Sunday, December 12, 2010

Henry IV Part I

The Question: What does it mean to be an outsider or insider and how does it affect our personalities?

In this Shakespearean play, Hal is the obvious outsider. He cannot seem to do anything right in his father's eyes. The apathetic attitude that he seems to have towards the throne most likely stems from his feelings towards his father. King Henry more than likely pushed Hal away all of his life leading to his poor decision making. We see some of that in the play through Henry's monologue about Hotspur. He wished his son could have been more like the enemy to the crown which was a slap in the face to Hal. The pub crawling gang that Hal hangs out with only worsens his alienation from the royal court.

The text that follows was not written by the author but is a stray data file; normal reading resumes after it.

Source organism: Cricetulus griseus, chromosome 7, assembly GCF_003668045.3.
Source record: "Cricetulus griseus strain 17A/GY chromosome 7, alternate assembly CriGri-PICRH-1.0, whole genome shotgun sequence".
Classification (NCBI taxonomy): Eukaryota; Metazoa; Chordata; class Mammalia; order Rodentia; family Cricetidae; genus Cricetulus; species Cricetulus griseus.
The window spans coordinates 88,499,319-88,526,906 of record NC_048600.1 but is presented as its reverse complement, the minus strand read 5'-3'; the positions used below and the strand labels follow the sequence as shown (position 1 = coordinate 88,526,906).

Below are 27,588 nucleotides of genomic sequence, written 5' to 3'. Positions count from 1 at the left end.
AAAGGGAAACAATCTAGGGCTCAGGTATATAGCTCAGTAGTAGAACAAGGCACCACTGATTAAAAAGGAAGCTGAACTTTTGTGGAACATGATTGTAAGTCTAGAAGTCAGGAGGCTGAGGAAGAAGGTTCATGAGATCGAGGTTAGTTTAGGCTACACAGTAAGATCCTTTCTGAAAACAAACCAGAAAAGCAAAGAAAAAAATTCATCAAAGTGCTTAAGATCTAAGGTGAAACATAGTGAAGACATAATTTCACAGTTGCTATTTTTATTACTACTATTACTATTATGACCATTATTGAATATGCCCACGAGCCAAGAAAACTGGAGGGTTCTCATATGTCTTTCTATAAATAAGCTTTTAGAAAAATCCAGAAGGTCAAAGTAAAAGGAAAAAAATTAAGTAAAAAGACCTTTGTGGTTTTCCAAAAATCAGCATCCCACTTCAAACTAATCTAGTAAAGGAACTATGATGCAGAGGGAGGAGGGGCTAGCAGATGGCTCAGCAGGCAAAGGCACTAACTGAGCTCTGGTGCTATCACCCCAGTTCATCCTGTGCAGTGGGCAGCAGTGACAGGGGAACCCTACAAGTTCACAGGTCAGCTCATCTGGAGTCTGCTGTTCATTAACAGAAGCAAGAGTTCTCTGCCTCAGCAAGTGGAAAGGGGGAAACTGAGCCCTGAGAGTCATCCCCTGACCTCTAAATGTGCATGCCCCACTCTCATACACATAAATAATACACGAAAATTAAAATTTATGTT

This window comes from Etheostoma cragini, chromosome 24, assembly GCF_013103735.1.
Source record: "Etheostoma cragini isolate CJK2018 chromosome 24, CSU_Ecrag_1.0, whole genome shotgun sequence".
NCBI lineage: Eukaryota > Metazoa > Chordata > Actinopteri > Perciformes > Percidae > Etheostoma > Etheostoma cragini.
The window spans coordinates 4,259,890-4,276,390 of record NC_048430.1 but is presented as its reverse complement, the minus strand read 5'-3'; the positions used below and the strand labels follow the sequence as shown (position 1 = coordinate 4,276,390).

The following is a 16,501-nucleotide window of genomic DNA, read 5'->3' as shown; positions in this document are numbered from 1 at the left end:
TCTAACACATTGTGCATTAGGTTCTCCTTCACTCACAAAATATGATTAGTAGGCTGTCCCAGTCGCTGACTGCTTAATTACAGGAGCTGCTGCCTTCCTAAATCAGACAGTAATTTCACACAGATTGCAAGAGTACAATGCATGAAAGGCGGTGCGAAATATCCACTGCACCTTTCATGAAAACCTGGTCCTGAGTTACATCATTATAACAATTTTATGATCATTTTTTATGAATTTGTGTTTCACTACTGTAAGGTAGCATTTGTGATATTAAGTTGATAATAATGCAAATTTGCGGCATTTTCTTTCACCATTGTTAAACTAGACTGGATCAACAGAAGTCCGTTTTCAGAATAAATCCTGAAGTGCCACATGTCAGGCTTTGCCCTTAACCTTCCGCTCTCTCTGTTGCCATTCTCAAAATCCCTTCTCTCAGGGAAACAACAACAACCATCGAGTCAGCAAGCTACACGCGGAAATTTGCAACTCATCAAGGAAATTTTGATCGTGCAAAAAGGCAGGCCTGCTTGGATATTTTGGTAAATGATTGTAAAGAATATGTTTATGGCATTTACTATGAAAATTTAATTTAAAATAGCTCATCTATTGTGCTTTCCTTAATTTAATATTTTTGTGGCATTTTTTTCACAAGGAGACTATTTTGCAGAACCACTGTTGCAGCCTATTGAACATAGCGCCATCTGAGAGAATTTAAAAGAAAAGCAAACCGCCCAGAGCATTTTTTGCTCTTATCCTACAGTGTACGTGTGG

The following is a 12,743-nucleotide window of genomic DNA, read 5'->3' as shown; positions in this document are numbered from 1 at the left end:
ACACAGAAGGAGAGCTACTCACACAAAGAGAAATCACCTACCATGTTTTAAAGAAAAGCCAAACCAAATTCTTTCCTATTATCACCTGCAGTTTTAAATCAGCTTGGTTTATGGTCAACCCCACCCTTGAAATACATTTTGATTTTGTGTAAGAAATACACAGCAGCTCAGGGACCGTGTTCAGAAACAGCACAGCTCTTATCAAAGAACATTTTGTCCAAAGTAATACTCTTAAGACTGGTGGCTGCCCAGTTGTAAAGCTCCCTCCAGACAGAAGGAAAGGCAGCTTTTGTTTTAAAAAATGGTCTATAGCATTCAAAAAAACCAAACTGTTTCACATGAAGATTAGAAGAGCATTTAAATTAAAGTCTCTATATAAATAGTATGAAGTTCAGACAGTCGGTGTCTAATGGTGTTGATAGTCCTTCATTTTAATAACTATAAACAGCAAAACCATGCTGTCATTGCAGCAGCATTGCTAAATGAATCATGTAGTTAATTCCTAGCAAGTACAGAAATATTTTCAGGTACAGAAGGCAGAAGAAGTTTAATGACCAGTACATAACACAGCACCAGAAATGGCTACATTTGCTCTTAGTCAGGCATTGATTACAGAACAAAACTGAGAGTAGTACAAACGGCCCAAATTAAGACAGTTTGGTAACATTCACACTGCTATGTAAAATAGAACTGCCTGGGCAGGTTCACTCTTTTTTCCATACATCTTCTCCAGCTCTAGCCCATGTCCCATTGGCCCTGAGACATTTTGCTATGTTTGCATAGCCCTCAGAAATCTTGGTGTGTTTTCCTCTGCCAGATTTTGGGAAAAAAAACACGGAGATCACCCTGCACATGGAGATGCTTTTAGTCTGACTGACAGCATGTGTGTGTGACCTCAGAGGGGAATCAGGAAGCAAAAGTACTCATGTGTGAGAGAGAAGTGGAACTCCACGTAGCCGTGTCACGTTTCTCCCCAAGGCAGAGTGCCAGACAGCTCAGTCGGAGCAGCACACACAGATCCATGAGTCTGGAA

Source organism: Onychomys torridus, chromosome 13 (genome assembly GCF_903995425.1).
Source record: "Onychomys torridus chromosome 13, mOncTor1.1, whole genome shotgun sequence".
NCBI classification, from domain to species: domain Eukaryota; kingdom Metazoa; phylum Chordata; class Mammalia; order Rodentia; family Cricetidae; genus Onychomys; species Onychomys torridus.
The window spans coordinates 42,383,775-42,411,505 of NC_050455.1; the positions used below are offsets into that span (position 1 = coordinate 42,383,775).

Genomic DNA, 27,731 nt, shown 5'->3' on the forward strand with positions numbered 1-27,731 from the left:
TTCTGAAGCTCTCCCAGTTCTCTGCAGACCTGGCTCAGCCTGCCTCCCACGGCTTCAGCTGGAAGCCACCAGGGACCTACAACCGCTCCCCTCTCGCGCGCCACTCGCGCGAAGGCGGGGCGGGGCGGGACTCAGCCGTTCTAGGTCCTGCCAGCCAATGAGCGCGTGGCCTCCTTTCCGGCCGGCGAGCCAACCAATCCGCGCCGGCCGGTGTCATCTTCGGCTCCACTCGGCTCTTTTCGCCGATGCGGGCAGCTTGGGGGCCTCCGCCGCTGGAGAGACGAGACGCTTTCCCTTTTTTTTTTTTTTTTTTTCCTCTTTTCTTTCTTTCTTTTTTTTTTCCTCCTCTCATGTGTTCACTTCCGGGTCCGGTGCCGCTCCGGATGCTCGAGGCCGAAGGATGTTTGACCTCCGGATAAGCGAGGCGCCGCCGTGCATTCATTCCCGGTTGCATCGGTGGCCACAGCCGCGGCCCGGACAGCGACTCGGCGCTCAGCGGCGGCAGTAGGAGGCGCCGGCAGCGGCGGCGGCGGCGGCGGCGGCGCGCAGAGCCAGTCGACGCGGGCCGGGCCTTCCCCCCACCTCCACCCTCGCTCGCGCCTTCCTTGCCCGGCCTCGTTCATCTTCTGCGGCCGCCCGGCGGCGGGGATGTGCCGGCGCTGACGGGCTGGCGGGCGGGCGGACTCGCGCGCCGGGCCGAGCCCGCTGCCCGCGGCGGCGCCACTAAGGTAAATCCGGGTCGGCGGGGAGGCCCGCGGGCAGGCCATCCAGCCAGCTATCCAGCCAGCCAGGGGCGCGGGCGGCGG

However, he ends up doing the right thing in the end. He changes from being an outsider to becoming an insider through saving his father's life. To redeem himself from his former shame, he resolves to kill Hotspur. When there is an attempt on his father's life, he and Hotspur end up battling to the death. Hal doesn't really end up taking credit for his deeds in the end though. His friend Falstaff swoops in and steals Hal's glory. But it doesn't really matter to him. He has grown enough as a character to not need validation outside of himself. He knew that he had done the right thing and that's all that mattered.

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